In the course of winding onto the niddy noddy, which took all my powers of concentration and colorful language to get it all in the right direction and not crossing over, I noticed the bag of roving heaving up and down, and snorting and snoofling sounds coming from it.
Duncan in there, tripping out on the roving, which has the same effect on him as catnip. I hauled him out, drooling and glassy eyed, Duncan, not me, whereupon he staggered over to punch out Marigold. She drew herself up to her full six pounds, half his size, and snarled you talkin to me?? and he discreetly withdrew and wove away to take a nap.
I did run into a beginner's problem in the winding in that in one place the yarn snapped, but I just put the end on the spindle, and spun the broken ends together, and now you'd never know.
|Close up to see the yarn a bit better|
This yarn thickness and consistency is far from expert, but it's also far from where I was a while back, so I'm okay with it. That red bit is the leader yarn I used to start it on the spindle.
Washed it in fabric detergent meant for this sort of thing (Dharma Trading's version of Synthropol). Rinsed, then had fun whacking it about. You take the hank, now wet and tied here and there to keep it together, and whack it loudly on the floor a time or two, moving around it so it all gets hit. This has something to do with setting the twist, forget exactly what. It's fun, though.
Then you hang the damp skein on a doorknob with a handy weight to hold it down, important to keep some tension there, otherwise it will all curl round on itself and be intractable. The weight in this case is a large conch shell, which is working a treat.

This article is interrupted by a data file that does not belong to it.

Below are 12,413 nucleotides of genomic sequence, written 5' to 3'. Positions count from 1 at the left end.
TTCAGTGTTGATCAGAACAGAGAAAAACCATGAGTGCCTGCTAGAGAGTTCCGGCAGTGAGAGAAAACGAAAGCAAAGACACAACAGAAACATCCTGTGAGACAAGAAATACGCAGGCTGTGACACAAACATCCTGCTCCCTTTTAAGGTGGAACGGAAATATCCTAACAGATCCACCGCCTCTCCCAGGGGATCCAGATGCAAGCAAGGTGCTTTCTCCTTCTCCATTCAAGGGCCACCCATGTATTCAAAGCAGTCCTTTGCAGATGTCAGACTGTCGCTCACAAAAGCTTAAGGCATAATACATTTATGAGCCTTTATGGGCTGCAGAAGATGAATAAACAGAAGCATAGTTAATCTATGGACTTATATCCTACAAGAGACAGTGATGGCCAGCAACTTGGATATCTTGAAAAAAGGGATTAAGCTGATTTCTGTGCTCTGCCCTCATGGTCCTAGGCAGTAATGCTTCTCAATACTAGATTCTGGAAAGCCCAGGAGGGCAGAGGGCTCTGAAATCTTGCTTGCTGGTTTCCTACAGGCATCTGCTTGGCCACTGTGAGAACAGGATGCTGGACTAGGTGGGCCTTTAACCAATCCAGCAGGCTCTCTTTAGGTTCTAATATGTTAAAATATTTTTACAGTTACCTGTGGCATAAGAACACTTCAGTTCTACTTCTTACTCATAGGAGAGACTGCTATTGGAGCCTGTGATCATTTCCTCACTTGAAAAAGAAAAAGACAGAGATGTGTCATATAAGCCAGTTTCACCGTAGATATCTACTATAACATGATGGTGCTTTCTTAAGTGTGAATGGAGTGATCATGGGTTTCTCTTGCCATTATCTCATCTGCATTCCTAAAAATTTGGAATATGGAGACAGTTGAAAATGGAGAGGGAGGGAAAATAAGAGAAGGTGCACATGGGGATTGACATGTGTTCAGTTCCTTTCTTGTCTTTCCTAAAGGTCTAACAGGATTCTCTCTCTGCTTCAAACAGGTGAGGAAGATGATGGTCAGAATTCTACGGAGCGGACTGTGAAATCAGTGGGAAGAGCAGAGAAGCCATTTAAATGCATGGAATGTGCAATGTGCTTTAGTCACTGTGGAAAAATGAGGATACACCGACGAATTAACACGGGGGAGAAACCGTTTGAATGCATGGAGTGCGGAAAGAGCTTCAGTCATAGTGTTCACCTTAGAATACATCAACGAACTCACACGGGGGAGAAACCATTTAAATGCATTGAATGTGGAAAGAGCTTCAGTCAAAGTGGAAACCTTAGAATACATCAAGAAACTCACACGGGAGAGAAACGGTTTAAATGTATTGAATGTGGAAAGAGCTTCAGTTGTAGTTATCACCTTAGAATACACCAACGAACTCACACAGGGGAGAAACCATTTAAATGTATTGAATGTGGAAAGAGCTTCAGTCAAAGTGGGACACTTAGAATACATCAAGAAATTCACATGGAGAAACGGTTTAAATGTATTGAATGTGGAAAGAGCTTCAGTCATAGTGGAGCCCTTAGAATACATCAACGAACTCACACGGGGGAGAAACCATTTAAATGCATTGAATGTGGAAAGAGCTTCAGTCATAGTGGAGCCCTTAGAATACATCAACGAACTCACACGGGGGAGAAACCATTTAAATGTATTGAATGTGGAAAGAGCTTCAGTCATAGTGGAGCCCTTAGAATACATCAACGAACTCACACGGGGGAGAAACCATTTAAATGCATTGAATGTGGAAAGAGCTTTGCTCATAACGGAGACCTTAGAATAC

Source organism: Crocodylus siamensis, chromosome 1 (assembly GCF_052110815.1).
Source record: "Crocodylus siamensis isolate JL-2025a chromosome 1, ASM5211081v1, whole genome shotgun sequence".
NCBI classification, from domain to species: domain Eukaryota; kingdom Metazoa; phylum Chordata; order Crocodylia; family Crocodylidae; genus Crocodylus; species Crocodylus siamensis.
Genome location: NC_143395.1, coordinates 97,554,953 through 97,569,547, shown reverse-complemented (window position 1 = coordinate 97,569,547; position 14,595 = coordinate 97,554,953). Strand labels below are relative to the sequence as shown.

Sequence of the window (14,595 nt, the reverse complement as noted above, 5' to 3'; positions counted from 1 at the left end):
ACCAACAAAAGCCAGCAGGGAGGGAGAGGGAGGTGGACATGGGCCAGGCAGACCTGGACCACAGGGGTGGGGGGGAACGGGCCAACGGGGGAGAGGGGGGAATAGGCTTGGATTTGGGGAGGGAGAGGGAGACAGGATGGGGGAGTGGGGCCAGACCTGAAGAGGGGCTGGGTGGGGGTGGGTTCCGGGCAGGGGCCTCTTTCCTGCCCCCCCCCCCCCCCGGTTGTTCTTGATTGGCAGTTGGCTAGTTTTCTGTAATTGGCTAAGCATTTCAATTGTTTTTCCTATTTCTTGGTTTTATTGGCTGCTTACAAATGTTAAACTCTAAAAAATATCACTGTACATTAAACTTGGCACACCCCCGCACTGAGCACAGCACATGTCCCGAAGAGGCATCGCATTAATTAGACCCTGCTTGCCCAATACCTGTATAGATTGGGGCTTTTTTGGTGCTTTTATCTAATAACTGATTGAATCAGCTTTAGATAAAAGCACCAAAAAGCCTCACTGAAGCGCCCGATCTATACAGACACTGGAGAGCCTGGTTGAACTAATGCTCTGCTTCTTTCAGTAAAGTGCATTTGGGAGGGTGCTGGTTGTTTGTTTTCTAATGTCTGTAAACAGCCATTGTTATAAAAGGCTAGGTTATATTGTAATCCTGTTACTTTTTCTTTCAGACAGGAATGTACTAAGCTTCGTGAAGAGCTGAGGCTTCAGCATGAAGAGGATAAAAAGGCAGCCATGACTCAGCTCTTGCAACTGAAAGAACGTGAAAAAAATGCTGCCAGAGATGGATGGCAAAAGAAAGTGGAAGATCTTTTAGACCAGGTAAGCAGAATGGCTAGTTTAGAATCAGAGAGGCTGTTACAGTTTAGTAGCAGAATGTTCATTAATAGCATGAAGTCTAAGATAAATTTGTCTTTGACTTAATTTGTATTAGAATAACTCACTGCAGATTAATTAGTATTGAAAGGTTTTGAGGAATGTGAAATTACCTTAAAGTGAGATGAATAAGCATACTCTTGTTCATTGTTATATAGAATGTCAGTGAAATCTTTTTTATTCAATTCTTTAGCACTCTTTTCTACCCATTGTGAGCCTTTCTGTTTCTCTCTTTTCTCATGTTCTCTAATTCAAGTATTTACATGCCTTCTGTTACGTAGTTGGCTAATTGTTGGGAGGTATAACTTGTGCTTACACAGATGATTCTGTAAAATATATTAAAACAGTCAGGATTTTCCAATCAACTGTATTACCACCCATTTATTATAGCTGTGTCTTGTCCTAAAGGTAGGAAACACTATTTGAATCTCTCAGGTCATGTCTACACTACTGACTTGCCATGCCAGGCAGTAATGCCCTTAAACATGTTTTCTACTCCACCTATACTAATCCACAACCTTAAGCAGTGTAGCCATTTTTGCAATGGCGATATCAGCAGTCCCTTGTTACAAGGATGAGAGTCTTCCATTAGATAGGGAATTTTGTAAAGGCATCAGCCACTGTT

When this is dry, giving it a day or two, I fancy using some of my natural dyes in the freezer to paint on and dye them with. I need to get them out to thaw, come to think of it. I'll keep you updated on that as it goes. I also plan to learn to ply using this yarn, which is now at least fine enough to try two ply, and see how that goes.
I will have to ply in the opposite direction from the way I spun, in order for it to work. So since I usually spin counterclockwise, holding the roving in my left hand, and using right finger and thumb to spin the spindle, I will just switch hands, hold the threads in my right hand, and use the left finger and thumb to spin the spindle, which will send it clockwise. This is where mixed dominance comes in very handy.
At least, as always, that's the plan! And I got some interesting ideas on other kinds of roving, so now I'm awaiting a little shipment of Coopworth, which I'm told is easy to spin, which I will be glad of. Merino actually is okay, but it will be interesting to see how Coopworth compares.